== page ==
UN rights expert condemns recent killing of women in Pakistan, Afghanistan

UN Special Rapporteur on violence against women Rashida Manjoo on July 18 urged the governments of Pakistan and Afghanistan to end violence against women and to initiate investigations into the recent killings of two women. Fareeda Afridi, a human rights defender in Pakistan [Federally Administered Tribal Areas], was recently shot dead by two men when she was walking to her office. The second case involved a public execution of a woman [22 years old and identified only as Najiba] accused of adultery in Afghanistan [at an unidentified location north of Kabul]. [The report also noted the slaying of Hanifa Safi, local head of the Ministry by a roadside bomb in Laghman province.] Manjoo stated that such violence against women amounts to "State crime when tolerated by public institutions and officials—when they are unable to prevent, protect and guarantee the lives of women, who have consequently experienced multiple forms of discrimination and violence throughout their lifetime."

In her report [PDF] on violence against women in various countries, Manjoo concluded that measures taken by states to address gender-related violence against women have failed. She cited lack of social transformation, absence of rights-based discourse, and prevalence of sex and gender discrimination as causes. Manjoo provided six recommendations: (1) ensuring effective investigations, prosecution and sanctions; (2) guaranteeing access to adequate and effective judicial remedies; (3) treating women victims and their relatives with respect and dignity; (4) ensuring comprehensive reparations to victims and their relatives; (5) identifying certain groups of women as being at particular risk when adopting preventative measures; and (6) Mmodifying the social and cultural patterns and eliminating prejudices, customary practices and other practices based on the idea of the inferiority or superiority of either of the sexes, and on stereotyped roles for men and women.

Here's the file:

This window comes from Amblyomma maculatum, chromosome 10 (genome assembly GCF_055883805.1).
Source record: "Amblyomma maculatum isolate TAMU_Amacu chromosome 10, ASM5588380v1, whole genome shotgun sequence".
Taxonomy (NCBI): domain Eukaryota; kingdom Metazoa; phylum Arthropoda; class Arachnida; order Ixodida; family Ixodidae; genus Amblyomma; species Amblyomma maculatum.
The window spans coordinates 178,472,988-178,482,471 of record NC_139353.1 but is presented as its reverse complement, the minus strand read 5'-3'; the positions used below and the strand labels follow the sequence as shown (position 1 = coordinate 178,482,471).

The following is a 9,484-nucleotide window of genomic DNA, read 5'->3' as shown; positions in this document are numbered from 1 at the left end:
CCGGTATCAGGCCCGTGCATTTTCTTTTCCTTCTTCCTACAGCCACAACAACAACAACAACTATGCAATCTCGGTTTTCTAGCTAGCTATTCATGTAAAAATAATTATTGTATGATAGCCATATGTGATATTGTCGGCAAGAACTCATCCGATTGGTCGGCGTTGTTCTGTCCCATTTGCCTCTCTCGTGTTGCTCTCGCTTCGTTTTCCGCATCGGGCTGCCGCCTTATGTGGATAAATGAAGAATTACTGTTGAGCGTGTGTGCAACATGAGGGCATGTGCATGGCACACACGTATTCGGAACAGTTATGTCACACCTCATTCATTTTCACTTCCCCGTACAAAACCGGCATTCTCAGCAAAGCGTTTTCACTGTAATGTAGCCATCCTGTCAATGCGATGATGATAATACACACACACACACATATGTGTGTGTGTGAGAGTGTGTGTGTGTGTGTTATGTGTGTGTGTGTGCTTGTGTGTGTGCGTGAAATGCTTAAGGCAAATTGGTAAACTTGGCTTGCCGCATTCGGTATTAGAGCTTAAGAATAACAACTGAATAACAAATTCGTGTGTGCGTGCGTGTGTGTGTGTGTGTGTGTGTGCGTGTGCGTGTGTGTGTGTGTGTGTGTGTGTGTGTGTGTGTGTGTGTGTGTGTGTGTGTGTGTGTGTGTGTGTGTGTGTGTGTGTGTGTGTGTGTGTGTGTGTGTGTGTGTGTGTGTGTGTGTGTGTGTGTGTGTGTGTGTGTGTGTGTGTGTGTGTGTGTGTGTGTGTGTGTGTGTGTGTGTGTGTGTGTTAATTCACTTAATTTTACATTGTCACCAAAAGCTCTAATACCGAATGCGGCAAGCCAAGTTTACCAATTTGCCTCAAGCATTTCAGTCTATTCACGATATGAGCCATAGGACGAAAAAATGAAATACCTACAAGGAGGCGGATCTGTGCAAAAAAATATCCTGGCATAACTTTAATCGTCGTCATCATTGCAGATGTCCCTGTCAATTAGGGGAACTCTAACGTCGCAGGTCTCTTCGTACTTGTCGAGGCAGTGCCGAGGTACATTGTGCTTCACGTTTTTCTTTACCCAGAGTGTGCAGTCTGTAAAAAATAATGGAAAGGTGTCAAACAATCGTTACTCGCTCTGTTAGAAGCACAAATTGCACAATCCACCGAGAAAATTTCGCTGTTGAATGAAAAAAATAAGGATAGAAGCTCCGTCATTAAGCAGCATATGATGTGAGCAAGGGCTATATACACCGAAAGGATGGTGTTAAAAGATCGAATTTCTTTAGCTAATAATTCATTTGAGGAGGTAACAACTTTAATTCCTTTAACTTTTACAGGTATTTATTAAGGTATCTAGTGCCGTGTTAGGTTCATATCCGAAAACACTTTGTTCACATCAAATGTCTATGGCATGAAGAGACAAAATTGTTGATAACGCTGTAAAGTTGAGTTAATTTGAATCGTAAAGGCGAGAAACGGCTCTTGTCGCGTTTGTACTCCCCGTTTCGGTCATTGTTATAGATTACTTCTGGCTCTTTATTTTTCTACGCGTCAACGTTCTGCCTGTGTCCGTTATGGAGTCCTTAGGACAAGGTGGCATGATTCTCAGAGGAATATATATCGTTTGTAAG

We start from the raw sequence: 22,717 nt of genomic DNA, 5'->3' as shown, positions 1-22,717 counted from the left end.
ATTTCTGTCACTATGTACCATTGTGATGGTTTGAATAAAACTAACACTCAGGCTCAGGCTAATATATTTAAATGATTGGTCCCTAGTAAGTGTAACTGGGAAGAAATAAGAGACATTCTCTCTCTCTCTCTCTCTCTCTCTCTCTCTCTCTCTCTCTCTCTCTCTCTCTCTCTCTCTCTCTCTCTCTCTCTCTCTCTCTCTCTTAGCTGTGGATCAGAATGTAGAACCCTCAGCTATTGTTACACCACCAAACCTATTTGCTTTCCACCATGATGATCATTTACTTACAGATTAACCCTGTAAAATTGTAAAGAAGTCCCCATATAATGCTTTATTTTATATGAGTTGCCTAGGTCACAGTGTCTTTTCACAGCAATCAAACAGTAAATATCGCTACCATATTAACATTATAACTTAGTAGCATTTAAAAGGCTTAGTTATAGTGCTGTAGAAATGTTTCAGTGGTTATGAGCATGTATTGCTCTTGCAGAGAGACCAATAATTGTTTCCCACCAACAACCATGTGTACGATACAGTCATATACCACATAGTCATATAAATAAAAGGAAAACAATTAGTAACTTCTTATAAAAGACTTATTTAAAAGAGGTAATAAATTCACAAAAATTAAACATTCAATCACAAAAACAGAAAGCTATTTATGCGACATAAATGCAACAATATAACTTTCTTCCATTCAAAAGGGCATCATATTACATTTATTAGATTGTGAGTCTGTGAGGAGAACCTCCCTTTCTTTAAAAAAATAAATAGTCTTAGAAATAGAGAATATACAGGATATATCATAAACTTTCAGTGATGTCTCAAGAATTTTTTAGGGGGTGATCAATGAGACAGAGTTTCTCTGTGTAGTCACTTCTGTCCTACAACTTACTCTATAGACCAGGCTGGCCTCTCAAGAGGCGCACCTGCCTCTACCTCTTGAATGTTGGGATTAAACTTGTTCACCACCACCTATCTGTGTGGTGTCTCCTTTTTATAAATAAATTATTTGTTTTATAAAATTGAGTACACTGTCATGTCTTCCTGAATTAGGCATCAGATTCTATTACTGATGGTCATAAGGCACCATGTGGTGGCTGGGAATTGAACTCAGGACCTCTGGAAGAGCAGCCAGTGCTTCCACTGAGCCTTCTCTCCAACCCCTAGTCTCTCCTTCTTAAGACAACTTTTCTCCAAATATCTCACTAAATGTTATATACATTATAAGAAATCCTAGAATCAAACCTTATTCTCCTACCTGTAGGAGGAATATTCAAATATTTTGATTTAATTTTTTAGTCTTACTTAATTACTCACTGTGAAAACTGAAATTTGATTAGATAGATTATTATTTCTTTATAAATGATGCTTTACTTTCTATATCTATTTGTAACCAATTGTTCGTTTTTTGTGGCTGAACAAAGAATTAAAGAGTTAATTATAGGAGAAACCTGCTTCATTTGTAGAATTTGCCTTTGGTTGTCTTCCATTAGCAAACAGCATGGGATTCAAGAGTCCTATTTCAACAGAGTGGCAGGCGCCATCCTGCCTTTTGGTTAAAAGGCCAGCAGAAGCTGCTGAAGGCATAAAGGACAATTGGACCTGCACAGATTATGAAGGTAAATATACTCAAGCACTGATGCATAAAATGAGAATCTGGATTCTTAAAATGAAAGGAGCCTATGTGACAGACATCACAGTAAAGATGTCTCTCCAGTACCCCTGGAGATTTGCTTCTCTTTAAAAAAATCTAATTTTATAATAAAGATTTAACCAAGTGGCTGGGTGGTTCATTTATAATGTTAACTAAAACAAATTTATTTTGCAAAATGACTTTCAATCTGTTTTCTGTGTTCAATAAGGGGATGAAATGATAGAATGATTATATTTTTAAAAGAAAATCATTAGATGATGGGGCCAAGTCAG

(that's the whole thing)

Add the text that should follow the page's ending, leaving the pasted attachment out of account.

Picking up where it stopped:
From Jurist, July 19. Used with permission.

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Afghanistan: 100 lashes for teenage girl

From Amnesty International, Sept. 20:

Afghanistan: 100 lashes for teen shows why climate of violence against women must be tackled
The flogging in public of a 16-year-old girl by a local mullah in the southern Ghazni province of Afghanistan for an “illicit relationship” with a boy is abhorrent and testifies to the precarious situation of women and girls in Afghanistan, said Amnesty International.

The girl was sentenced to 100 lashes on 16 September, which was carried out in a verdict issued by three Mullahs in Jaghori district of Ghazni province.

It has been reported that the Afghan Parliament’s lower house – the Wolesi Jirga – has initiated an investigation into the brutal and unlawful assault on the teenager.

"Flogging, whether in public or not, constitutes cruel, inhumane and degrading punishment", said Horia Mosadiq, Amnesty International’s Researcher for Afghanistan.

"Such punishment is outrageous and is forbidden under national Afghan and international law. The fact that the girl in question is only 16 years old only makes this case even worse"

"The parliament's decision to investigate this case is a great first step. Now the Afghan authorities must follow up and ensure that all unsolved cases of violence against women get the same treatment."